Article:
If you’re considering opening a brokerage account to buy and sell equities, chances are you’ve come across TD Ameritrade, Fidelity or Vanguard in your research. The three firms are among the biggest names in the financial services industry, and the reason why is hardly a mystery. Each firm has its own strengths and weaknesses that may make them more or less attractive to different types of investors. If the options feel overwhelming, consider working with a financial advisor who can help you with asset allocation and portfolio management for you.
Overview of TD Ameritrade vs. Fidelity vs. Vanguard
Something that TD Ameritrade, Fidelity and Vanguard have in common is that each offers a wide range of financial instruments and investment products. Regardless of which of the three you choose, you’ll likely be able to find a combination of products that suits your needs.
Fidelity first opened up shop in Boston in 1946, assisting clients with their investments in the aftermath of World War II. The brokerage account is arguably the firm’s flagship offering, but Fidelity is also well-known for products such as retirement accounts and its educational resources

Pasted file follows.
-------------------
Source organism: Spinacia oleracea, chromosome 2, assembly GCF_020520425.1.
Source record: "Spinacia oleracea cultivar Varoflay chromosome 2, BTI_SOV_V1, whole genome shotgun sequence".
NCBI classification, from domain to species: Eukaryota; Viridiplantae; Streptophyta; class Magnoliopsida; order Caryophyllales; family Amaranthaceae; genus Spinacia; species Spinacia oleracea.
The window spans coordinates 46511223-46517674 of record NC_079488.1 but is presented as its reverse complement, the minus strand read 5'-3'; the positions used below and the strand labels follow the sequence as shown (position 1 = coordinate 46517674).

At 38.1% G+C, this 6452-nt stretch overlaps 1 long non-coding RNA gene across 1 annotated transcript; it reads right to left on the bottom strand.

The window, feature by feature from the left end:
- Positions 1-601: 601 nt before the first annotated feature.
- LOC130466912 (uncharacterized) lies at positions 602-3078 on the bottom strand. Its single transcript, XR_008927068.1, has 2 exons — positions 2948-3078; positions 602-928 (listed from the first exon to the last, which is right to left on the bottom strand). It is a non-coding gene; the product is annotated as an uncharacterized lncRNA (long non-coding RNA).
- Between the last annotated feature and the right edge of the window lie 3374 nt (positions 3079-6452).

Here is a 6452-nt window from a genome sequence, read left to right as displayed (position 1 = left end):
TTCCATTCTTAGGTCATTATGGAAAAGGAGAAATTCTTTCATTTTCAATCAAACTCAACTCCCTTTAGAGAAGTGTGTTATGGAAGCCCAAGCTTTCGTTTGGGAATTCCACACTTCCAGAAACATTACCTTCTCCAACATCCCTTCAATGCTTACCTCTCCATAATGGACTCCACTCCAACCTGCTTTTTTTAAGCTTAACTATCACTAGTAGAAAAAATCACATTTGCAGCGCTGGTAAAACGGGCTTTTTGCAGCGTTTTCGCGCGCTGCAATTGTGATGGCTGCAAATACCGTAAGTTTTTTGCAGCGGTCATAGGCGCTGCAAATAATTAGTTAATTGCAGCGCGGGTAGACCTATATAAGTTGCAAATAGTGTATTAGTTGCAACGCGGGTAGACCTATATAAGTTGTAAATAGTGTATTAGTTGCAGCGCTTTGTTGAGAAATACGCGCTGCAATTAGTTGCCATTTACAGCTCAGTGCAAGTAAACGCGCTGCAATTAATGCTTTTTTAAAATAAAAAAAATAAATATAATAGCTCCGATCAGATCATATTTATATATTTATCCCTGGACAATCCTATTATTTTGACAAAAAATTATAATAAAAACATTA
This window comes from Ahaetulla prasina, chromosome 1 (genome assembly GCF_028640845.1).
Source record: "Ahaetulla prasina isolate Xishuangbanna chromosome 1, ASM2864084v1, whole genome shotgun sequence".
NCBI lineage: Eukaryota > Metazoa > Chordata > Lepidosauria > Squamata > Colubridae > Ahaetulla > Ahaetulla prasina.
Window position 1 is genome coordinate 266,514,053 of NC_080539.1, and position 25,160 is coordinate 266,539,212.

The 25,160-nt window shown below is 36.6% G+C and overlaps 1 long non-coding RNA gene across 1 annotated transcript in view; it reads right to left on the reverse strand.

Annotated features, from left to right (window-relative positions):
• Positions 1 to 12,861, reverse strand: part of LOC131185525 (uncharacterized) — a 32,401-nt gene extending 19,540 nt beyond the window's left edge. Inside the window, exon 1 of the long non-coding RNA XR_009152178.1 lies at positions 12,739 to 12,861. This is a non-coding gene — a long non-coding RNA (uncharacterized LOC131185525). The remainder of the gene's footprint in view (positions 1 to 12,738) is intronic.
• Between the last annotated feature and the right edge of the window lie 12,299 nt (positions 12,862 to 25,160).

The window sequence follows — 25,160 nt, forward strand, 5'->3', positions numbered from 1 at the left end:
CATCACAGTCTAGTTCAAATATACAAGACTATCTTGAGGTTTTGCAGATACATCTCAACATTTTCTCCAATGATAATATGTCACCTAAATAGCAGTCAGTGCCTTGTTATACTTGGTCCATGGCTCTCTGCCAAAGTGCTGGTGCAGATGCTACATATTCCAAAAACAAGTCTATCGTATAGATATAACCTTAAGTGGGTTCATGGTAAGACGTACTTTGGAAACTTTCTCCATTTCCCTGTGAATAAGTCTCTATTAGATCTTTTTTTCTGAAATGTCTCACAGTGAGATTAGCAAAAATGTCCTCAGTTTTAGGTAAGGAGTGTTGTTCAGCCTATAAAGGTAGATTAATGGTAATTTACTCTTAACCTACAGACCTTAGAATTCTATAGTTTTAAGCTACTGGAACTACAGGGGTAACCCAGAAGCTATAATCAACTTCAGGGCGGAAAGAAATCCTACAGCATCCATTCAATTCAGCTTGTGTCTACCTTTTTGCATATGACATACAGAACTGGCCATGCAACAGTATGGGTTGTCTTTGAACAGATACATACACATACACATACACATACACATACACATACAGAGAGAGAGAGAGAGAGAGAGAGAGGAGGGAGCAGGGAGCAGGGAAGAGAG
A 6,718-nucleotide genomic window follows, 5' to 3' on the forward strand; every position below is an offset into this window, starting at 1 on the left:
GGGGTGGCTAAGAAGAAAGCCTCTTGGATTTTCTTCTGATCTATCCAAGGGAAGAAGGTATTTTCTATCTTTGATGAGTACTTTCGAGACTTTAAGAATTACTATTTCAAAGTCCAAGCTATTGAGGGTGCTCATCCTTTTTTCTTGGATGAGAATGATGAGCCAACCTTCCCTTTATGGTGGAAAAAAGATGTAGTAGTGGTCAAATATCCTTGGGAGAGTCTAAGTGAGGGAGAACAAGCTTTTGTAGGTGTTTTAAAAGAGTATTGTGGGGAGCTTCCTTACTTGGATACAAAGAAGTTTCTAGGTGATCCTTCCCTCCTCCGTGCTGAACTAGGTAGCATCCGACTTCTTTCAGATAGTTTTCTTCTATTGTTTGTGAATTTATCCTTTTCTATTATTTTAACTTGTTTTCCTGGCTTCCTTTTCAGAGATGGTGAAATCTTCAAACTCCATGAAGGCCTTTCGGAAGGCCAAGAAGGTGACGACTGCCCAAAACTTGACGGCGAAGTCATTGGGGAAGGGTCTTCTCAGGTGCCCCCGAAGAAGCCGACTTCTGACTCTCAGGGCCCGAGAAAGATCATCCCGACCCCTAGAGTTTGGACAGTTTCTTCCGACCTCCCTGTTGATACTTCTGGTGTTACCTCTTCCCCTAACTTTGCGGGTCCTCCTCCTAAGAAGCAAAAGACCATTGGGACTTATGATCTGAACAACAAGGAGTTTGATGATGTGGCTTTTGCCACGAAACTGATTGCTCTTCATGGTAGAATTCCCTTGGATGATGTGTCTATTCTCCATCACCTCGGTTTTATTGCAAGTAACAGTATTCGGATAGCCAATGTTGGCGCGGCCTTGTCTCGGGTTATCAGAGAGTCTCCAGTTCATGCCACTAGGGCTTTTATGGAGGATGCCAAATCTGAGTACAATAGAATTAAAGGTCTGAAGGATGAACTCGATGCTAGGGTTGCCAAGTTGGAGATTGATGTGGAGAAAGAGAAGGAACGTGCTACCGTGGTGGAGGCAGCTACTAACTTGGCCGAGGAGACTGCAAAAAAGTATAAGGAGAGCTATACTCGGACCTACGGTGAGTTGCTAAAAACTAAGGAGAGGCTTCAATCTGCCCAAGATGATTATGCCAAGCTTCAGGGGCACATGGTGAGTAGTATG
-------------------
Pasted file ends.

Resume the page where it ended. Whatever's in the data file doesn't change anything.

You may have first heard of Vanguard in the context of one of its mutual funds or index funds, which are widely available for purchase even via non-Vanguard brokerage accounts. However, the firm also has other options like bonds and CDs that make it attractive to passive investors.
TD Ameritrade has been around in some form since 1975, although back then it was called First Omaha Securities. Since October 2020, the firm has operated as a subsidiary of Charles Schwab, and TD is currently in the process of integrating more fully into the financial services behemoth, with an expected completion date sometime in 2023. TD Ameritrade is a full-service firm, offering brokerage accounts as well as a robo-advisor experience.
TD Ameritrade vs. Fidelity vs. Vanguard: Fees
Investors looking for a low-fee experience shouldn’t have trouble finding one at any of the three firms covered in this article, provided they stick to each firm’s strengths, as we’ll explore in further detail.
For example, investors with a brokerage account at Vanguard can trade any Vanguard mutual fund or ETF (as well as thousands of non-Vanguard funds) commission-free, provided you place the trade online. If, however you want to trade individual stocks, you’ll face a $7 fee per trade, and that fee will increase if you make enough individual equity trades in a year. A brokerage account at Vanguard also comes with a $20 annual service fee, but this can be waived quite easily by fulfilling one of several conditions, such as choosing electronic statements.